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Payoff plan killed

No $25K check

Posted: Tuesday, April 18, 2000

The $25,000 dream has faded.

Sen. Jerry Mackie has given up hope of getting the Senate votes needed to turn half of the Alaska Permanent Fund into dividend checks - $25,000 each - for every Alaskan.

``For all practical purposes, it probably is (dead),'' the Craig Republican said today. ``I don't have the votes.''

He said part of the problem getting support for the measure has little to do with the plan itself. Some lawmakers, he said, don't want to rile up their constituents by going on record on the plan, which most Alaskans have an opinion about.

``There are a lot of people who like it and a lot of people who don't,'' Mackie said. ``All I've asked for is to let the people vote.''

His measure would have needed a two-thirds vote in the House and Senate and win approval by Alaska voters to be implemented.

Under Mackie's proposal, half of the $27 billion oil-wealth savings account would be spread around the state in a final dividend mailing. Then, the dividend program would end.

The remaining fund money would have become an interest-earning engine to fund state government.

Mackie said the remaining fund would have generated enough to fill the state's fiscal gap. Also, he said, it would have taken advantage of the money the state currently has in its various savings accounts. He said it'll be harder to develop a long-term plan for the state when those accounts are bare. Unfortunately, he said, that'll probably have to happen before the Legislature gets up the gumption to put together a plan.

Bob King, spokesman for Gov. Tony Knowles, said the plan raised some serious concerns about taxes and potential economic and social impacts. But it also raised awareness about the state's fiscal gap - the difference between how much money the state raises and spends.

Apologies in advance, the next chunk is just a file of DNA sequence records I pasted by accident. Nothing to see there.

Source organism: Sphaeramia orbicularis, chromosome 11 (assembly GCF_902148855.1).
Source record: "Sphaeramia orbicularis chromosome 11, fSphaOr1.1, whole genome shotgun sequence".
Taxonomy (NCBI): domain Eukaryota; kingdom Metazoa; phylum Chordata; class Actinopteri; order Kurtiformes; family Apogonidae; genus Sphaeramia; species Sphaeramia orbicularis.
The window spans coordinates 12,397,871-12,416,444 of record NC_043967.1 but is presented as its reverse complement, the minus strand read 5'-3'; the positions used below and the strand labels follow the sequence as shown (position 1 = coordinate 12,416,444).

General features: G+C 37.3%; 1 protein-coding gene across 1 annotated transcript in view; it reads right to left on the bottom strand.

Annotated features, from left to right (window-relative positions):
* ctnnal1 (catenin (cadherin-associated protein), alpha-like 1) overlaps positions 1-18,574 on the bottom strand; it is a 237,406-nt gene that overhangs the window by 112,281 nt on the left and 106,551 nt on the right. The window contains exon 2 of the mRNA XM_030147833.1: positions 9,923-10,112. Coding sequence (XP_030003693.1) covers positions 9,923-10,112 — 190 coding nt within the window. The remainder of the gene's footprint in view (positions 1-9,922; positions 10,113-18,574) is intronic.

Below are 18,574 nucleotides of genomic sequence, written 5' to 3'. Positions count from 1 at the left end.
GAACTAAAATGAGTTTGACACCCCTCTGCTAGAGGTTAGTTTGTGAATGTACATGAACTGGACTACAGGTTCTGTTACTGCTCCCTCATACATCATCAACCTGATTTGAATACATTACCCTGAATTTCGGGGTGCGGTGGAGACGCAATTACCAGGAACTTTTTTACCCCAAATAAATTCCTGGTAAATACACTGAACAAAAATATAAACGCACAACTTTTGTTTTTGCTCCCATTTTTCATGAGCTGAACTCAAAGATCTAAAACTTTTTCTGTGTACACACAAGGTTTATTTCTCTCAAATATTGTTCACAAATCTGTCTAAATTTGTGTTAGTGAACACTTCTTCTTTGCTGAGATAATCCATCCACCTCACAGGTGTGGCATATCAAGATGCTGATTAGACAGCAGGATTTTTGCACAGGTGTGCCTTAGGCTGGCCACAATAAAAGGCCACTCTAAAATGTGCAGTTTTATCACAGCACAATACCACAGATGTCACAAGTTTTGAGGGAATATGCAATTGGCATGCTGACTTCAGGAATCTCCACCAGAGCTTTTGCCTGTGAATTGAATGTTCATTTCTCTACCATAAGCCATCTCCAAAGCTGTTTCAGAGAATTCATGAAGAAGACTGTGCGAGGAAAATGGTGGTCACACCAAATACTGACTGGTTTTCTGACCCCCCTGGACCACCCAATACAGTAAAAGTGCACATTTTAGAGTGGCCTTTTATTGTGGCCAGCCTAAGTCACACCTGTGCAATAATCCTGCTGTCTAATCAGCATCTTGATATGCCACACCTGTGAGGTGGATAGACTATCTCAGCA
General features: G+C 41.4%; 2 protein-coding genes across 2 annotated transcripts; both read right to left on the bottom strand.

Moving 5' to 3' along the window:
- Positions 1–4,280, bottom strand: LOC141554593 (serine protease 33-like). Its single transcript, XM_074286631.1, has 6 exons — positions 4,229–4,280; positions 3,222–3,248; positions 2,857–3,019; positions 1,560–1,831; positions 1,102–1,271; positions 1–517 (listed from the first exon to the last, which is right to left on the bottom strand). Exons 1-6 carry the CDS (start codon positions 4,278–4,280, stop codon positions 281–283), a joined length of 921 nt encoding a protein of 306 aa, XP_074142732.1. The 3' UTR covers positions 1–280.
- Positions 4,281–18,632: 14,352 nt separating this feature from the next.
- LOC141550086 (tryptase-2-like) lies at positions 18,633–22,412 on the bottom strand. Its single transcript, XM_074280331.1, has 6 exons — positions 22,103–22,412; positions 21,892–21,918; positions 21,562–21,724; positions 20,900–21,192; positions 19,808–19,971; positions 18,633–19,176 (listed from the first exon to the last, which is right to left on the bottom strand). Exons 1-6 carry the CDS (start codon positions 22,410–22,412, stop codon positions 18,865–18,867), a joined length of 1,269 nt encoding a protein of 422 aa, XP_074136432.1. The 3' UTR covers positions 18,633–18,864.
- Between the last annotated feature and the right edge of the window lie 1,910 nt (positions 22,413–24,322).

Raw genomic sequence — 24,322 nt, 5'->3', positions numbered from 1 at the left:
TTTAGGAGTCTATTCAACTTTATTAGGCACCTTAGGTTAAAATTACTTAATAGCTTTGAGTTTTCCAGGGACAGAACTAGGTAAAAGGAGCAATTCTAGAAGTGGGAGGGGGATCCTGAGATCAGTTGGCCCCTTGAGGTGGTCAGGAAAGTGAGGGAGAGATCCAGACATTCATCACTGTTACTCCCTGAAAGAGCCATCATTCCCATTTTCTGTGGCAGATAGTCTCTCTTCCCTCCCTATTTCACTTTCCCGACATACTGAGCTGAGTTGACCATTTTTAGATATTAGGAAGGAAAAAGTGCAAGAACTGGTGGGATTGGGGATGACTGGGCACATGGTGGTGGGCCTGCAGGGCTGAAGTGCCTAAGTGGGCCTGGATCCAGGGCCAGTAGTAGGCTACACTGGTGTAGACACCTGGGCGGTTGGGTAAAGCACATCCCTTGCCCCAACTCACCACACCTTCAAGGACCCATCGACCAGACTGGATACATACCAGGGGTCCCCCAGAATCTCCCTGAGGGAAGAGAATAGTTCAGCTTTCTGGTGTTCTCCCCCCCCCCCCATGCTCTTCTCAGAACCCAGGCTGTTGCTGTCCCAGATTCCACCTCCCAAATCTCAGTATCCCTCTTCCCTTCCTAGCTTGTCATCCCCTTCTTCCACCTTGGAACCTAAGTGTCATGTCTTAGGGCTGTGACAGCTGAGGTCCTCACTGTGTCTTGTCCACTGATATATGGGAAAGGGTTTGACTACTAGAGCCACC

``The Legislature has not come up with a plan to deal with the state's long-term financial future,'' said King. ``The Mackie plan itself served its purpose of bringing the issue to the forefront and sparking some ingenious ideas, some new ways to approach the problem.

``Unfortunately, that alone wasn't enough.''

Sen. Sean Parnell, an Anchorage Republican and co-chairman of the Senate Finance Committee, said he wanted to keep talking about Alaska's fiscal future.

``I was willing to move it from committee, simply because I thought the conversation should continue,'' he said.

Asked what the Mackie proposal had been worth, Rep. Ethan Berkowitz, an Anchorage Democrat, said it had value.

``It was worth a lot,'' he said. ``$25,000.''

Rep. John Davies, a Fairbanks Democrat, backed another fiscal plan, which also got committee hearings, but didn't get far in the Legislature.

``His plan, nor any other plan, got serious consideration,'' Davies said. ``That is the sad thing. The do-nothing Legislature has accomplished its mission.''

Parnell said there was a plan that was going to pass the Legislature.

``It's called our capital budget and our operating budget and the direction we're going with a smaller government.

``People have different opinions of what a long-range plan is.''



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